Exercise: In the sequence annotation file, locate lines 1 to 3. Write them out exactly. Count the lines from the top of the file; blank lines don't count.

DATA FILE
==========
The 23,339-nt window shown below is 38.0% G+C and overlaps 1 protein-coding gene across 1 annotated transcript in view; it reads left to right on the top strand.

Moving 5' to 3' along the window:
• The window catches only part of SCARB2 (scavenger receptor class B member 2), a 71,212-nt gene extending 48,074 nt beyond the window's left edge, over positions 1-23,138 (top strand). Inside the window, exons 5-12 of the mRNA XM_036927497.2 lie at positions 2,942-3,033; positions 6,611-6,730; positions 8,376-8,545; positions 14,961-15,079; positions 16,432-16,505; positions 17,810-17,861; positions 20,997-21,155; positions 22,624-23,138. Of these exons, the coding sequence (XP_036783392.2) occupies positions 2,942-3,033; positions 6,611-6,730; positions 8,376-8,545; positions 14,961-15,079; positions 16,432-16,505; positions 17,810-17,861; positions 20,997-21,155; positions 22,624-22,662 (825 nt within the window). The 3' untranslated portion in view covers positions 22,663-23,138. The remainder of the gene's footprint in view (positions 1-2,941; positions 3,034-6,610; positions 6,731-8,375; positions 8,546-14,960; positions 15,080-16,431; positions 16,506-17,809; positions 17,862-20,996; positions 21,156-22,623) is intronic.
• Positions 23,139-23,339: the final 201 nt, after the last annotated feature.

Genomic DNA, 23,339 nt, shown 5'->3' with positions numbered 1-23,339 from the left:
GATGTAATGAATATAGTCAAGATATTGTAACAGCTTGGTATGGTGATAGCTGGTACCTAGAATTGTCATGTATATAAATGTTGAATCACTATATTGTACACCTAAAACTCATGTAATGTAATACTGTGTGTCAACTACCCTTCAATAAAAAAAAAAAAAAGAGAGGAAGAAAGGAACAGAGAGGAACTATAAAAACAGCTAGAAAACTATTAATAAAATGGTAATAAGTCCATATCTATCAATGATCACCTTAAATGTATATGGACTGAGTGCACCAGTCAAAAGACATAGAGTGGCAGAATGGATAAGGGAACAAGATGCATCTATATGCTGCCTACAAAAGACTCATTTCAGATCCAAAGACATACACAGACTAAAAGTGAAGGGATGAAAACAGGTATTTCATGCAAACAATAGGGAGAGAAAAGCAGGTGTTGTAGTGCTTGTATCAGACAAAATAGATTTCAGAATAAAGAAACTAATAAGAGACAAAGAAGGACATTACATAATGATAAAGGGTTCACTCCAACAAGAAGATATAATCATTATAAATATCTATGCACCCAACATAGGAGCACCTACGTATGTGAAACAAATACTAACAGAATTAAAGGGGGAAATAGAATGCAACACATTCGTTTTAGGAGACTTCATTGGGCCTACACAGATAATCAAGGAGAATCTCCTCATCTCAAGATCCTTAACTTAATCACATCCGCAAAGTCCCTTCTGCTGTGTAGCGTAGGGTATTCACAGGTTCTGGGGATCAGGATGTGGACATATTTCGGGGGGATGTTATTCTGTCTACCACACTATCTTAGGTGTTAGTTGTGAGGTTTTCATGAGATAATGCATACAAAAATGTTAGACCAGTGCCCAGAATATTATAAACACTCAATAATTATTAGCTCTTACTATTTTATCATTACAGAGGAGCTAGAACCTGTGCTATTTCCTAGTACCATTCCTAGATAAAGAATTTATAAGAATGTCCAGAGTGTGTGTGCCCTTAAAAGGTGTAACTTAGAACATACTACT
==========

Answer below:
The 23,339-nt window shown below is 38.0% G+C and overlaps 1 protein-coding gene across 1 annotated transcript in view; it reads left to right on the top strand.

Moving 5' to 3' along the window:
• The window catches only part of SCARB2 (scavenger receptor class B member 2), a 71,212-nt gene extending 48,074 nt beyond the window's left edge, over positions 1-23,138 (top strand). Inside the window, exons 5-12 of the mRNA XM_036927497.2 lie at positions 2,942-3,033; positions 6,611-6,730; positions 8,376-8,545; positions 14,961-15,079; positions 16,432-16,505; positions 17,810-17,861; positions 20,997-21,155; positions 22,624-23,138. Of these exons, the coding sequence (XP_036783392.2) occupies positions 2,942-3,033; positions 6,611-6,730; positions 8,376-8,545; positions 14,961-15,079; positions 16,432-16,505; positions 17,810-17,861; positions 20,997-21,155; positions 22,624-22,662 (825 nt within the window). The 3' untranslated portion in view covers positions 22,663-23,138. The remainder of the gene's footprint in view (positions 1-2,941; positions 3,034-6,610; positions 6,731-8,375; positions 8,546-14,960; positions 15,080-16,431; positions 16,506-17,809; positions 17,862-20,996; positions 21,156-22,623) is intronic.